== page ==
7dayshop Sport V4.0+EDR Bluetooth Wireless Sport Stereo Earbuds Headphones Headset with Mic - Funk Black
7dayshop Sport V4.0+EDR Bluetooth Wireless Sport Stereo Earbuds Headphones Headset with Mic - Funk Black

4 of 5 people found the following review helpful
2.0 out of 5 stars Cheap price, cheap quality, 7 Oct. 2011
After carefully reading through the reviews on here I went for these headphones. I actually bought them direct from 7dayshop as it worked out slightly cheaper.

They arrived the other day and to be honest I'm quite disappointed. Here are the reasons:
1) They feel very cheap, one of the sides is not screwed on properly and is almost falling off already. The buttons all feel quite loose and rattly.
2) They look quite cheap. I'm not one to worry too much about my appearance but the bright blue flashing led on one side is really going to look stupid on the train.
3) They aren't particularly comfortable. They sit on the head fine but the ear cups sit over the middle of the ear and the plastic band sort of grips the head. Not uncomfortable but pretty average.
4) There is quite a lot of sound leakage. This is something that really annoys me on the train (one of the reasons I'm purchasing my own headphones!) so I'm not keen on contributing to the problem; but even at quite a moderate volume someone sitting next to you will definitely be able to hear your music.
5) I'm not sure about the noise/echo cancelling claim mentioned for them, I can't detect any such functionality - I can hear background noise just as well with them on as without!

Otherwise they seem to function fine so far. Sound quality seems passable and volume/skip functions seem to work. I haven't tried the microphone by pairing it with my phone (only ipod and laptop so far). One thing I do like is the fact that they charge from mini-usb, this means I will be able to borrow a cable to recharge them most places even if I don't have the charger with me.

I'm tempted to send them back but I suspect the postage wouldn't be worth it for an item this cheap. Alternatively I might take them apart and hack the electronics into the shell of some larger old wired headphones.

Overall I'm surprised at the high rating in the reviews of this item. I'll give it 2 stars for working, but no more as I can't really see me using them much on the train - what I actually bought them for!


Linx 10.2" Digital Photo Frame
Linx 10.2" Digital Photo Frame

9 of 9 people found the following review helpful
2.0 out of 5 stars Great Hardware, Awful Software, 25 Dec. 2007
First of all the hardware for this is pretty decent. It seems well made and the images produced are pretty clear. The brushed effect surround looks good and does not detract from the pictures. The battery is really useful for passing the frame around or showing to relatives etc.

Two slight annoyances with the hardware. Firstly the blue lighted buttons look naff and are difficult to see. They really add nothing apart from indicating what the button functions are. However I believe the plastic surround could be removed and the lights covered with tape. This would make the frame a lot more appealing. Secondly why choose such a ridiculous size for the screen? Who takes pictures in widescreen? The result is that either a lot of image trimming and resizing is required or there will be black bars either side of the image. I guess the screens are the same as those manufactured for portable DVD players and this is the reason for the sizing.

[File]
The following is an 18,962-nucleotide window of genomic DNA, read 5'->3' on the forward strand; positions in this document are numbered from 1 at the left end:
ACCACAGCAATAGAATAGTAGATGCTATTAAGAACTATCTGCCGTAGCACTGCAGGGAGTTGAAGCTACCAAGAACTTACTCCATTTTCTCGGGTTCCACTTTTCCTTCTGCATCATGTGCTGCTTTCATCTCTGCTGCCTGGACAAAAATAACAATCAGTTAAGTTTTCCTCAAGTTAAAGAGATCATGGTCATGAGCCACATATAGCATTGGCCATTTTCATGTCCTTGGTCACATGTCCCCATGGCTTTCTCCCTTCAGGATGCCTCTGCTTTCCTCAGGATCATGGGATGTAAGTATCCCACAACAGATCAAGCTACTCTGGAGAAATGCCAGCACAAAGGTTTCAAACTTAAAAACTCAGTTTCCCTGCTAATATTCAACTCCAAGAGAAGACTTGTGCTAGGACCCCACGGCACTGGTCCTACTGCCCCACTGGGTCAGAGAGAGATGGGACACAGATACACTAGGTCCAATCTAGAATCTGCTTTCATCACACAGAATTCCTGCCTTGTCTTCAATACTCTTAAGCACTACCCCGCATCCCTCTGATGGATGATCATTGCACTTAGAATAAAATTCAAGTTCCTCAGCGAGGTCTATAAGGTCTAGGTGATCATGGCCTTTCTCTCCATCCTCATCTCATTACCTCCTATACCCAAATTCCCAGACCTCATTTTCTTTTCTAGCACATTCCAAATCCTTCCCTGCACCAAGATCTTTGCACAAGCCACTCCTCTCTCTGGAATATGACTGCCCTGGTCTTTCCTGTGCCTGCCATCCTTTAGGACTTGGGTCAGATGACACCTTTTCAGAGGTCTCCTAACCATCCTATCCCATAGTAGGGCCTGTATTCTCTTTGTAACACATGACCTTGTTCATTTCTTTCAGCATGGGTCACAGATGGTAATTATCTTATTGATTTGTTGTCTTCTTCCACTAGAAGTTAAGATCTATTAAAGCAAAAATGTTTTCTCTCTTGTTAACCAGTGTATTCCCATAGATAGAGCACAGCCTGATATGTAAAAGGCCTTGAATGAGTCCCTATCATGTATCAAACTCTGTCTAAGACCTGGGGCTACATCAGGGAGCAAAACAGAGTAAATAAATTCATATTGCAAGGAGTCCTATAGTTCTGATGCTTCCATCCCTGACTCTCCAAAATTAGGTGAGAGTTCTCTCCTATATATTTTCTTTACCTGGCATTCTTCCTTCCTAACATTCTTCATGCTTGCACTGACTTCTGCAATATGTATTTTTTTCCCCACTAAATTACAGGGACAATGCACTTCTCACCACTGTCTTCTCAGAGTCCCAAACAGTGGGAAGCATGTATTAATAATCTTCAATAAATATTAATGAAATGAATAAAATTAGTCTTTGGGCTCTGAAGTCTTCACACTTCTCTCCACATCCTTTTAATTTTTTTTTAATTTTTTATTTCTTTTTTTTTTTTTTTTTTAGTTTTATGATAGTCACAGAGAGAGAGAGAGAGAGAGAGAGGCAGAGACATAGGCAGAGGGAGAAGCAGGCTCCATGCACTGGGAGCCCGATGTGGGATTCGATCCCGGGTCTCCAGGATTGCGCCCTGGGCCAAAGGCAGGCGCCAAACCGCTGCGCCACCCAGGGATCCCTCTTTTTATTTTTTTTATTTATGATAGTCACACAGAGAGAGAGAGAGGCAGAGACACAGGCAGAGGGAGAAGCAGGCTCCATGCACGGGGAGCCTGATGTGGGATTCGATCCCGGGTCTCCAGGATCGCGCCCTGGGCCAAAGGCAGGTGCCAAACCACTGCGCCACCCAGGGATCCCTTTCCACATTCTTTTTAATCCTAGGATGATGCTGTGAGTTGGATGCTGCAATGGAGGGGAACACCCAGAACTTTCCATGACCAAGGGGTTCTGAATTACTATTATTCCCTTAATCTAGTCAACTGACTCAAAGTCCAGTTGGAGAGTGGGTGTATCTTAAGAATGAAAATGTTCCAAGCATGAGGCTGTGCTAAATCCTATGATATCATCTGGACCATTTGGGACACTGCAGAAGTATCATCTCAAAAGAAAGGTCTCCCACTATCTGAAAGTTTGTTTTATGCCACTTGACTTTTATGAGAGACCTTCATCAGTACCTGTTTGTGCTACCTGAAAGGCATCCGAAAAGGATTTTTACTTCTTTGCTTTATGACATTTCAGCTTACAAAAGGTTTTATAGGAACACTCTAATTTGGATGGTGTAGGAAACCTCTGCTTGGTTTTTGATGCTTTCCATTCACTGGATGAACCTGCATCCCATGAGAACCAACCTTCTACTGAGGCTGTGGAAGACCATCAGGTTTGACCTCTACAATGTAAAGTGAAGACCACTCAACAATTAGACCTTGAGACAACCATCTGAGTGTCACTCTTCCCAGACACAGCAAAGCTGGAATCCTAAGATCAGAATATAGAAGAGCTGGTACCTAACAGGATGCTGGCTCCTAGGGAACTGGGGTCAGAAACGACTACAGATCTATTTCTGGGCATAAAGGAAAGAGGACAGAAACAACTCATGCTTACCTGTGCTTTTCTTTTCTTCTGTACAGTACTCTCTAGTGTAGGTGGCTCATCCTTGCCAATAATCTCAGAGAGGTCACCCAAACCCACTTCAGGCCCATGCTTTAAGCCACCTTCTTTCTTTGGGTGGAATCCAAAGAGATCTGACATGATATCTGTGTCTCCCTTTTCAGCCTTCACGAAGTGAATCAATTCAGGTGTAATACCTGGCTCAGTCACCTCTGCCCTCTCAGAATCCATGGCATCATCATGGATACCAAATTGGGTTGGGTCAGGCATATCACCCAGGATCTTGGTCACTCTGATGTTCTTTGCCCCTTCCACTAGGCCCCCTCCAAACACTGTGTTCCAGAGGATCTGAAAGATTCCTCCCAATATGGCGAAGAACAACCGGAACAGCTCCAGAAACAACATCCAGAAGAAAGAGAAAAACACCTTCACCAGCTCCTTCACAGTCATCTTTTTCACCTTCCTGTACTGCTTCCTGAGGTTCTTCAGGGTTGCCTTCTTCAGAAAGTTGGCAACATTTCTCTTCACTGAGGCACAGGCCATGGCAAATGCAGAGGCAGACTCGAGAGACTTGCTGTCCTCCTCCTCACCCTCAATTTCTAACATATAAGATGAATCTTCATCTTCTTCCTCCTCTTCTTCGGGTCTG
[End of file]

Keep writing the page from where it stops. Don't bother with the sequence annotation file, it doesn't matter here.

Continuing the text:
Really these are both minor hardware issues though. The real problem is the software. They couldn't possibly make it worse if they tried. I would say that I'm pretty computer literate and I really struggled to simply use it. There is quite a lot of useful information in the other reviews, but here are a few more pointers:

Resize (and trim) your pictures to the resolution recommended in another review (1312x736) to fill the screen before you upload them. Any other ratio will leave bars, either side. Any smaller and they will not fill the screen at all.

Rotate your pictures before you upload them as you can rotate them on the frame but the rotation does not stay when you skip off them.

Plugging into the mini USB to connect to the computer did not work for me.

Follow the other advice here for copying from cards to the internal memory, a very lengthy process for a lot of pictures.

There is no shuffle or random. Why do very few frames come with this? It seems like such a fundamental feature.

The auto on and off works daily rather than on specified dates as the menu seems to suggest.

I experienced some 'freezing' where the frame would lock up for a short period (a minute or two) in both the video and movie play modes. It always came back and I believe it was due to not being able to read from the card fast enough, as it worked fine when copied to the internal memory. Perhaps a faster card would have worked better.

The rate of stepping through is very fast, even on the 'slow' setting.

There are options for stepping between pictures, I found that the fade option looked best, although it still wasn't great.

There is no way of knowing how much charge is left in it.

Altogether this could have really nice with some sensible software, however as it is I am surprised at the amount of praise it gets. It is passable, but a bit of a disappointment.